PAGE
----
|At the risk of this
sounding somewhat anal. I like Railbox boxcars. Always have done. Right
from when I saw my first one nearly 25 years ago on my first visit to
the USA. The bright yellow paint scheme made them stand out. It wasn't
long before I bought one to run on my model railroad. That model still
runs on my layouts today. A brief word about the history of the Railbox
would not be out of place to preface this album.
The RailBox Company was founded in 1974. It was an effort to address a perceived boxcar shortage in the United States in the 1970s. Under rules in effect at the time, cars owned by operating companies were supposed to be routed back to their owning road as soon as possible or the host road would have to pay charges (called demurrage). This was believed to cause a shortage of available cars as empty cars would be routed back instead of being loaded with a load that took them farther afield.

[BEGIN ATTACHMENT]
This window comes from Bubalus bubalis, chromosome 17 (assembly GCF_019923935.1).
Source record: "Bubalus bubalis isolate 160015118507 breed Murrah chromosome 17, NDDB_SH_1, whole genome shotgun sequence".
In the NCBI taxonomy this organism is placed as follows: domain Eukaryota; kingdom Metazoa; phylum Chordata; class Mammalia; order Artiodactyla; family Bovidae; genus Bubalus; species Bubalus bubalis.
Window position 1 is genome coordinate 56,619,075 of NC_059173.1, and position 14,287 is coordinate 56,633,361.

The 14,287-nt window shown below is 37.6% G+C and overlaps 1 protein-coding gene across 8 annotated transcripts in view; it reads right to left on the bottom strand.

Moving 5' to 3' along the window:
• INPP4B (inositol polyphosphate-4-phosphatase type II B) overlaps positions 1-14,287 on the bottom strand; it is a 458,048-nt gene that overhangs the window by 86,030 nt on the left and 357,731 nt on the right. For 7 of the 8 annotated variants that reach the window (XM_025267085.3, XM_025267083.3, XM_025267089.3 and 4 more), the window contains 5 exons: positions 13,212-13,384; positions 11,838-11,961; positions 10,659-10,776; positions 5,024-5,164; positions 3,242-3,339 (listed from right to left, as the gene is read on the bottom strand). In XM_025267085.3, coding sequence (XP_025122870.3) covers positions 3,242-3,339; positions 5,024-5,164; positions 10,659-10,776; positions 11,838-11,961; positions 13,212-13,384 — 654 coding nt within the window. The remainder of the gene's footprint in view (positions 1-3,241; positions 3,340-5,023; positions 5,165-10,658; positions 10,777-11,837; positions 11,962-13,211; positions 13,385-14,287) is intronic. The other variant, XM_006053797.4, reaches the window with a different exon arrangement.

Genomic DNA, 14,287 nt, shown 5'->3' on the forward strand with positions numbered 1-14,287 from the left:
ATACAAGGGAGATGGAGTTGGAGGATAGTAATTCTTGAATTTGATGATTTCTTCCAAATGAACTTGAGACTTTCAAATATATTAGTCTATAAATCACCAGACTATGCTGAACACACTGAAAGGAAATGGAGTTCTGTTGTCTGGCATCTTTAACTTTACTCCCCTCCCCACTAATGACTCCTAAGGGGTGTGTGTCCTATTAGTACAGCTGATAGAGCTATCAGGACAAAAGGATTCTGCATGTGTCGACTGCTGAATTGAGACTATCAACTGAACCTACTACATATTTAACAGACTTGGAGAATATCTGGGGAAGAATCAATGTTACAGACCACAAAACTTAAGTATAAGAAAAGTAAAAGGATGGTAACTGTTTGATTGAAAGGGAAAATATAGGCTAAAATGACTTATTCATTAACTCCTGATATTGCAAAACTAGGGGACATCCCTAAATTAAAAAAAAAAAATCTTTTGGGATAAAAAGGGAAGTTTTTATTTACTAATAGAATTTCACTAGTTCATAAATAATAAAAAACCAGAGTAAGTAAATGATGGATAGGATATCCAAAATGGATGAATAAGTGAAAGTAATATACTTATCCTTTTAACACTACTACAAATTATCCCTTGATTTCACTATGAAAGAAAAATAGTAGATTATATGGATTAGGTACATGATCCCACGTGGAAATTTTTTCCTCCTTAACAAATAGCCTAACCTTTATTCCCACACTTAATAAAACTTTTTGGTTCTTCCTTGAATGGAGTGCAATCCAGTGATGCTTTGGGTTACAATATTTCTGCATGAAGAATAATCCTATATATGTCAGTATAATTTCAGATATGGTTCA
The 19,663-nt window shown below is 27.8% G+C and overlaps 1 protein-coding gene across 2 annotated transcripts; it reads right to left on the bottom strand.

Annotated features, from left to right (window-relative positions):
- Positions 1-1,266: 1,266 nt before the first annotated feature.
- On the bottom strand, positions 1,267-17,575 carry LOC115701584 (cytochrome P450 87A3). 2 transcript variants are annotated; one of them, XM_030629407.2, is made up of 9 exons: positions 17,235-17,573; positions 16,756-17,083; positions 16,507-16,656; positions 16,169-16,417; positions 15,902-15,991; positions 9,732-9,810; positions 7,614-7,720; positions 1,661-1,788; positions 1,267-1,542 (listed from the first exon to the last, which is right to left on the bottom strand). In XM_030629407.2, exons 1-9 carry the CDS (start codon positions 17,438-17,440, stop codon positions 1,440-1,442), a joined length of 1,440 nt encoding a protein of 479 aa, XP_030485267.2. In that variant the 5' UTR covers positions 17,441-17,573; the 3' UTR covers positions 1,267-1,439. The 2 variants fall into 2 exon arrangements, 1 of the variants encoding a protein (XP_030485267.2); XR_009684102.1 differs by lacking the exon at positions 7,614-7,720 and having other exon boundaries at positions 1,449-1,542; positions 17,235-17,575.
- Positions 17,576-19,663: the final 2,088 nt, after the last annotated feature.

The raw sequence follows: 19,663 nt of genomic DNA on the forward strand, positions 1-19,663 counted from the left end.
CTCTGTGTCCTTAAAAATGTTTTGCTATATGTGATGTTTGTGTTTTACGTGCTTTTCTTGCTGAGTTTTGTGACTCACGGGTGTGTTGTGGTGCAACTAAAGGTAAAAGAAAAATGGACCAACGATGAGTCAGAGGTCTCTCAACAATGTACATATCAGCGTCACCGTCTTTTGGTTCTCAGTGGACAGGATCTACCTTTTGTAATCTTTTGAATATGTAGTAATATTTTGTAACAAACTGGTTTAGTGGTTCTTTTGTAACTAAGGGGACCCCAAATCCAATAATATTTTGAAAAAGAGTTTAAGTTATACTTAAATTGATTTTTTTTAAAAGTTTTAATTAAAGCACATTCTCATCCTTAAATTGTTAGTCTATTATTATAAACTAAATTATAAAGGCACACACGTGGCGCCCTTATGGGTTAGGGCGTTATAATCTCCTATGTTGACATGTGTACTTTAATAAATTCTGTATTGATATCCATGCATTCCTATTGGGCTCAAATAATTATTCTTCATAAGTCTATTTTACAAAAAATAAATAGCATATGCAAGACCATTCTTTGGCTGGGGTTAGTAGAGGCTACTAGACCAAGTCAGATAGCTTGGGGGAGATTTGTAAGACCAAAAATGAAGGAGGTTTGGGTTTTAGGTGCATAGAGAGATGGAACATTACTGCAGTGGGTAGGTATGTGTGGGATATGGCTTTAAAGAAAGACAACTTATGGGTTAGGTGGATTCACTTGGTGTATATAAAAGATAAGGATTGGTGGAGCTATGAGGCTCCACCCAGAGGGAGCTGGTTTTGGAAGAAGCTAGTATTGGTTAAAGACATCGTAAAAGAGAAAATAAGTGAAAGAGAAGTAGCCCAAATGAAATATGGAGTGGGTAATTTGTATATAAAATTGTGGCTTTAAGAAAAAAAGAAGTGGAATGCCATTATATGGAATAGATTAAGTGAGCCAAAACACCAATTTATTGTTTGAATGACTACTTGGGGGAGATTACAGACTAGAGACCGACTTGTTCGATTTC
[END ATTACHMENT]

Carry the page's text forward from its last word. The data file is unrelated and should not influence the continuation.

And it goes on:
The main idea behind RailBox was that since they were owned by many of the railroads as a co-operative, their boxcars were not subject to load/empty rules and could be used for loads going anywhere in Canada, Mexico and the United States. The arrow logo and slogan "next load, any road" symbolised this. RailBox cars are all boxcars, (though of many different styles) and are painted yellow with black doors and carry the reporting marks ABOX, FBOX, RBOX and TBOX.
As of 2008, some 13,000 RailBox cars are still in service but with the decline in general boxcar useage, RailBox (and the similar Railgon Company) fortunes took a turn for the worse and they have now become a subsidiary of TTX Corporation.
| TBOX 505026
seen in St Cloud. Note how the graffiti has been cleared
away from the wagons number
|TBOX 601110 looks
quite clean seen here heading East out of Staples